Marking the Milestones of Baby’s Speech Development

By admin
May 06, 2018

mother reads to baby book in bed

A baby’s first sounds are usually loud and clear and they express very effectively (although nonverbally) what they want us to know – “I’m hungry. I need to be changed. I’m afraid. I’m tired. I need to be held.” But as the weeks and months go by, babies learn to express themselves in new ways that are all a part of the development of language. Every babble, coo or first word, like mama and dada, are milestones in their journey toward speech.

While each child learns to speak at his or her own pace, some general milestones can serve as a guide to normal speech and language development – and help parents, doctors and other health professionals determine when a child might need extra help.

According to the Mayo Clinic, by the end of 3 months, 6 months, 12 months, 18 months and 24 months, your baby normally will master certain tasks:

3 MONTHS

4 Smile when you appear 4 Make “cooing” sounds 4 Quiet or smile when spoken to 4 Seem to recognize your voice 4 Cry differently for different needs

6 MONTHS

  • Make gurgling sounds when playing with you or left alone
  • Babble and make a variety of sounds
  • Use his or her voice to express pleasure and displeasure
  • Move his or her eyes in the direction of sounds
  • Respond to changes in the tone of your voice
  • Notice that some toys make sounds
  • Pay attention to music

12 MONTHS

  • Try imitating speech sounds
  • Say a few words, such as “dada,” “mama” and “uh-oh”
  • Understand simple instructions, such as “Come here”
  • Recognize words for common items, such as “shoe”
  • Turn and look in the direction of sounds

18 MONTHS

  • Recognize names of familiar people, objects and body parts
  • Follow simple directions accompanied by gestures
  • Say as many as eight to 10 words

24 MONTHS

  • Use simple phrases, such as “more milk”
  • Ask one- to two-word questions, such as “Go bye-bye?”
  • Follow simple commands and understand simple questions
  • Speak at least 50 words

Being aware of what to expect at each age in terms of language development can help parents know whether their child is progressing normally or if they might need a speech and language evaluation. Well-Being turned to Susannah Silvia, Speech Language Pathologist and Clinical Director for Beyond Therapy for Kids for some insights into what to be alert to.

If you are worried that your child may be developing his or her language skills more slowly than normal, Ms. Silvia points us to a few red flags to look for by the 18-month range:

  • Doesn’t point to show things to others
  • Doesn’t know what familiar things are for
  • Doesn’t copy others
  • Doesn’t gain new words o Doesn’t have at least 6 words
  • Doesn’t notice or mind when a caregiver leaves or returns
  • Loses skills he once had

“Plato says it best, ‘You can discover more about a person in one hour of play than a year in conversation.’ I always suggest that caregivers observe and video how their child plays, learns, and acts during their natural daily routines. This will provide important clues about his or her development,” notes Silvia.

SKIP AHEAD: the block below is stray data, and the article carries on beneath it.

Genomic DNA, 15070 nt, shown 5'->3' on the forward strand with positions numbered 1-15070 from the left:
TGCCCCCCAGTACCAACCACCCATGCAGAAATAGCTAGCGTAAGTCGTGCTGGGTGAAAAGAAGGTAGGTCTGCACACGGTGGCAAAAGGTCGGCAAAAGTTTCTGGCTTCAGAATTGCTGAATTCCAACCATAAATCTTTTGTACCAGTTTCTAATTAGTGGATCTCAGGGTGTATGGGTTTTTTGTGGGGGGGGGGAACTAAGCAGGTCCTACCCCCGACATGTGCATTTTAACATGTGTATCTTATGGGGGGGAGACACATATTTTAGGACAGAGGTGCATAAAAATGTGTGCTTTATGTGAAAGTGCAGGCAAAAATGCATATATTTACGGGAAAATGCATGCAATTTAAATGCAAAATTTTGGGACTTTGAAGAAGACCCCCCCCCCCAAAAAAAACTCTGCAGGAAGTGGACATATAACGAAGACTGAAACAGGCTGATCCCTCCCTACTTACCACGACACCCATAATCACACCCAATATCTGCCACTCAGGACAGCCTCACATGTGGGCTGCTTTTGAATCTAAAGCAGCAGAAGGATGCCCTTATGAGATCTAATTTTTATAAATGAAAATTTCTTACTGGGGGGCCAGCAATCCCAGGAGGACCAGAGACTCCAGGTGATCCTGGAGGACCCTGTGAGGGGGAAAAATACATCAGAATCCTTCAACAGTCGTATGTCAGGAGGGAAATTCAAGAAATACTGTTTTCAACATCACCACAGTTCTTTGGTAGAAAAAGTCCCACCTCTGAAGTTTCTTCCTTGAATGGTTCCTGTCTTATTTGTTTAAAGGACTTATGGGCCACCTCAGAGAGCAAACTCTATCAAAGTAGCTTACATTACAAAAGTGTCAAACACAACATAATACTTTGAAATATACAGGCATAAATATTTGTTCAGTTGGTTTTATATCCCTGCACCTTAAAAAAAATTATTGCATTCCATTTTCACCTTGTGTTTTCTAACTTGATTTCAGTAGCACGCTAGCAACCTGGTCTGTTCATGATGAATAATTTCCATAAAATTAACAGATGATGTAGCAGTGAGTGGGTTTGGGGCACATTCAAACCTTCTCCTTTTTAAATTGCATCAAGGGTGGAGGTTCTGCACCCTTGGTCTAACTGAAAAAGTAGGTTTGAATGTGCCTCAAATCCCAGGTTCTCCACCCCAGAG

The CDC recommends that you talk with your child’s primary care physician and request a speech and language evaluation order if your child is experiencing any of these difficulties. A mother tends to have strong instincts about their child’s needs so it’s important to follow those instincts and be an advocate for your child. Parents need to speak up and not accept the “wait and see” approach. Know the signs. Act early.

Baby playing with blockOne way parents can help their babies develop speech and language skills is by talking to them – about everything! Babies may not know exactly what you are saying, but they know that you are focusing on them and they will watch and listen to what you do. Sing songs and read together. Teach your child to imitate actions, such as clapping, and to say animal sounds. Tell them the words for familiar items, i.e., ball, chair, cup, etc. Show your child that you are pleased when he or she speaks.

In our upcoming issue we will continue to address this topic by providing specific activities and strategies for encouraging your child’s speech and language development during natural daily routines around the home, such as bath time, dressing, mealtime, story time and outside play.

The Centers for Disease Control and Prevention has a wonderful website for parents and providers. Visit https://www.cdc.gov/ncbddd/actearly/milestones/index.html to follow your child’s developmental milestones including speech and language.

Susannah Silvia, MCD CCC SLP, Speech Language Pathologist, and Clinical Director at Beyond Therapy for Kids in Ridgeland, received her BA in communication disorders from Louisiana State University and her Master’s in Communication Disorders from LSU Health Science Center. She has over 10 years of pediatric experience in a variety of communication disorders, and was one of Beyond Therapy’s first speech pathologists to treat babies in the community through MS Early Intervention Program, First Steps.

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